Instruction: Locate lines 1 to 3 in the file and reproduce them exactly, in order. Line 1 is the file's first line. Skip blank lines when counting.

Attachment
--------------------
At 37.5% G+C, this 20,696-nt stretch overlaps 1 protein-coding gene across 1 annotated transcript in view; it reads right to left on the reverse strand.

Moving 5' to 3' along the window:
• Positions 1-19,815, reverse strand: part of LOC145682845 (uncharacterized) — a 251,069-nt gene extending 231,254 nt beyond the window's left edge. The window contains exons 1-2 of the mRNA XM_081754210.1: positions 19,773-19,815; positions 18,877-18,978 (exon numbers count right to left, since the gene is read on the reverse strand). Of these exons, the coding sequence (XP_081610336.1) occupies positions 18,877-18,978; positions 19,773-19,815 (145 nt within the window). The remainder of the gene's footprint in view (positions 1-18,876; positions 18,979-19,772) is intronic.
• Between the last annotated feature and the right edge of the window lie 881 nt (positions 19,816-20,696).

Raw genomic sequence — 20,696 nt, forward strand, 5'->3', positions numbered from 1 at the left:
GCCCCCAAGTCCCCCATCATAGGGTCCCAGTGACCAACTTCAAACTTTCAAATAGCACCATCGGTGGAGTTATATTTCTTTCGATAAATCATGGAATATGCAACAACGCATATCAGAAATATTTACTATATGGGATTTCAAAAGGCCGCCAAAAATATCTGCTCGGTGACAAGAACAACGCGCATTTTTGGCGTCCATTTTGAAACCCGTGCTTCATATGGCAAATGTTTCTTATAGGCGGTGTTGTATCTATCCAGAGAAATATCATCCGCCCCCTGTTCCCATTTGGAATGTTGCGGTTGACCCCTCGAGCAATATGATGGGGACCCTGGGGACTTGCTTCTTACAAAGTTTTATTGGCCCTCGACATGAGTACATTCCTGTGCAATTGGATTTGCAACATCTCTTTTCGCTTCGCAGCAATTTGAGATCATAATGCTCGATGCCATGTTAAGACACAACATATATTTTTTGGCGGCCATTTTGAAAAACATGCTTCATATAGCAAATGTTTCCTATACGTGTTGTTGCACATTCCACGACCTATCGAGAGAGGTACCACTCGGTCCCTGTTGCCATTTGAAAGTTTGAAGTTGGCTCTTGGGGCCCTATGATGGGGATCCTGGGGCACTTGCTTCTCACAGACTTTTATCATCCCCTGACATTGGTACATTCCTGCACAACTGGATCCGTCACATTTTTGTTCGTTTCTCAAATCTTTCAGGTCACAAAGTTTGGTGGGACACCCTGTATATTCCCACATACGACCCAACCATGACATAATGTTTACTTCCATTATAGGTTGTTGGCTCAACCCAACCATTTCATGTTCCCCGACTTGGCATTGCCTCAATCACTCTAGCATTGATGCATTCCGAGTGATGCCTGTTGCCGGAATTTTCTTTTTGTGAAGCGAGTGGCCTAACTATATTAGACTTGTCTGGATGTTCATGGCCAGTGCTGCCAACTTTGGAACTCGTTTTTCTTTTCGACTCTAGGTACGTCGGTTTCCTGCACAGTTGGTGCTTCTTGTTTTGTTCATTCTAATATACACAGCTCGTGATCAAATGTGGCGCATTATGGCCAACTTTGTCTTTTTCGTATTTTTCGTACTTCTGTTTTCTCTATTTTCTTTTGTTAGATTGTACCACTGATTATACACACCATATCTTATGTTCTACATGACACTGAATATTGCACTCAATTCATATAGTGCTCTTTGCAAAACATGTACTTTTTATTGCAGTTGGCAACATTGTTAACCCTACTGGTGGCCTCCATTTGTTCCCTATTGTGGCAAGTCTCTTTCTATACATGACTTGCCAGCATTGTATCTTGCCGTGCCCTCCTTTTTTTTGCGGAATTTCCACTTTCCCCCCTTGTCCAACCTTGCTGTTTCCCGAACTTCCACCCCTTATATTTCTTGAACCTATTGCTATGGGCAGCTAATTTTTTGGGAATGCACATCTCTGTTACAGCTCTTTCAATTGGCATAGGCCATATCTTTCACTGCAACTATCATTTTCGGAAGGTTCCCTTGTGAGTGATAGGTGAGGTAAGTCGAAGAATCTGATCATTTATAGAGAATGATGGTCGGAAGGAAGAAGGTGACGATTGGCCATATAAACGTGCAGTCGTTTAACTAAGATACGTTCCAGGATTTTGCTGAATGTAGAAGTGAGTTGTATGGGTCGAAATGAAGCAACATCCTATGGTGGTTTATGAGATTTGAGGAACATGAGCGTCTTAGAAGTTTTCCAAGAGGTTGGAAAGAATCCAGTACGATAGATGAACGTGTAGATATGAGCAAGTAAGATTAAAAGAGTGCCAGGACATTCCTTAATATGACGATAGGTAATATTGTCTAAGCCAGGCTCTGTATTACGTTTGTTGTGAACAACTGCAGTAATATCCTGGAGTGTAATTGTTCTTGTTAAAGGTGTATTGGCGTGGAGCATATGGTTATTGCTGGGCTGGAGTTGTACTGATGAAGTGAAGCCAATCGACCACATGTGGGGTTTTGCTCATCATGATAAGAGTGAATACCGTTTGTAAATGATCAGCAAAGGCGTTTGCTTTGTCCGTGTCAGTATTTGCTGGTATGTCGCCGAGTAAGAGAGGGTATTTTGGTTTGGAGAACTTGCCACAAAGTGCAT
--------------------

At 37.5% G+C, this 20,696-nt stretch overlaps 1 protein-coding gene across 1 annotated transcript in view; it reads right to left on the reverse strand.

Moving 5' to 3' along the window:
• Positions 1-19,815, reverse strand: part of LOC145682845 (uncharacterized) — a 251,069-nt gene extending 231,254 nt beyond the window's left edge. The window contains exons 1-2 of the mRNA XM_081754210.1: positions 19,773-19,815; positions 18,877-18,978 (exon numbers count right to left, since the gene is read on the reverse strand). Of these exons, the coding sequence (XP_081610336.1) occupies positions 18,877-18,978; positions 19,773-19,815 (145 nt within the window). The remainder of the gene's footprint in view (positions 1-18,876; positions 18,979-19,772) is intronic.